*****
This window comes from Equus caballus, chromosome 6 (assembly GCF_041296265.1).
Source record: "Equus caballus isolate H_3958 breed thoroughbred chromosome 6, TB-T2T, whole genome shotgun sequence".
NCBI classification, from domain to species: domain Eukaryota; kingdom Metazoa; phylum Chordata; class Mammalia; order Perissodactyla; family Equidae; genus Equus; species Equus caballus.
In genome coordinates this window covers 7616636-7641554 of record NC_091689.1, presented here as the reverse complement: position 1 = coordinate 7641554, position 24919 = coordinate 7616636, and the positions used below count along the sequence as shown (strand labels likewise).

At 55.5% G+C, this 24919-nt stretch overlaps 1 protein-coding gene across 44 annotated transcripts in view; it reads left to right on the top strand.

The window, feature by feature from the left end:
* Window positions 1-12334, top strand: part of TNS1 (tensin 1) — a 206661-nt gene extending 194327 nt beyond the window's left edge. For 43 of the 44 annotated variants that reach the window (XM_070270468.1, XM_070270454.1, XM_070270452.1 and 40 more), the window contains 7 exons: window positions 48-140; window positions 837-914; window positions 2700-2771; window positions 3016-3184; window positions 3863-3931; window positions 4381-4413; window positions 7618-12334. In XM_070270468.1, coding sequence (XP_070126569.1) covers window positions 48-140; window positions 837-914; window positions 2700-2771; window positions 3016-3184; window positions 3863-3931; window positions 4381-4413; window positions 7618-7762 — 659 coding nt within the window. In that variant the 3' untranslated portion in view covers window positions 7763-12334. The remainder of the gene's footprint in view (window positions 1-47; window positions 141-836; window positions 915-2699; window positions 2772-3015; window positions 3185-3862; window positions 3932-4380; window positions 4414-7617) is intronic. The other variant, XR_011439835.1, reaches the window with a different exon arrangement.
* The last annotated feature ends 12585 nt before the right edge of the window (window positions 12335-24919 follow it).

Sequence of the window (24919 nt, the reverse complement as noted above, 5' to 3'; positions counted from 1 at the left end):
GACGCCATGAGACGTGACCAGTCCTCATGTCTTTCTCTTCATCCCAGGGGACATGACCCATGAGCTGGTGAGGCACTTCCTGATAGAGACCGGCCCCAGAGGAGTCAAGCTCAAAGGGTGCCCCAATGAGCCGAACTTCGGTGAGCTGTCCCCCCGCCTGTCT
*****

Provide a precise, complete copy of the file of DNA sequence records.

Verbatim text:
This window comes from Equus caballus, chromosome 6 (assembly GCF_041296265.1).
Source record: "Equus caballus isolate H_3958 breed thoroughbred chromosome 6, TB-T2T, whole genome shotgun sequence".
NCBI classification, from domain to species: domain Eukaryota; kingdom Metazoa; phylum Chordata; class Mammalia; order Perissodactyla; family Equidae; genus Equus; species Equus caballus.
In genome coordinates this window covers 7616636-7641554 of record NC_091689.1, presented here as the reverse complement: position 1 = coordinate 7641554, position 24919 = coordinate 7616636, and the positions used below count along the sequence as shown (strand labels likewise).

At 55.5% G+C, this 24919-nt stretch overlaps 1 protein-coding gene across 44 annotated transcripts in view; it reads left to right on the top strand.

The window, feature by feature from the left end:
* Window positions 1-12334, top strand: part of TNS1 (tensin 1) — a 206661-nt gene extending 194327 nt beyond the window's left edge. For 43 of the 44 annotated variants that reach the window (XM_070270468.1, XM_070270454.1, XM_070270452.1 and 40 more), the window contains 7 exons: window positions 48-140; window positions 837-914; window positions 2700-2771; window positions 3016-3184; window positions 3863-3931; window positions 4381-4413; window positions 7618-12334. In XM_070270468.1, coding sequence (XP_070126569.1) covers window positions 48-140; window positions 837-914; window positions 2700-2771; window positions 3016-3184; window positions 3863-3931; window positions 4381-4413; window positions 7618-7762 — 659 coding nt within the window. In that variant the 3' untranslated portion in view covers window positions 7763-12334. The remainder of the gene's footprint in view (window positions 1-47; window positions 141-836; window positions 915-2699; window positions 2772-3015; window positions 3185-3862; window positions 3932-4380; window positions 4414-7617) is intronic. The other variant, XR_011439835.1, reaches the window with a different exon arrangement.
* The last annotated feature ends 12585 nt before the right edge of the window (window positions 12335-24919 follow it).

Sequence of the window (24919 nt, the reverse complement as noted above, 5' to 3'; positions counted from 1 at the left end):
GACGCCATGAGACGTGACCAGTCCTCATGTCTTTCTCTTCATCCCAGGGGACATGACCCATGAGCTGGTGAGGCACTTCCTGATAGAGACCGGCCCCAGAGGAGTCAAGCTCAAAGGGTGCCCCAATGAGCCGAACTTCGGTGAGCTGTCCCCCCGCCTGTCT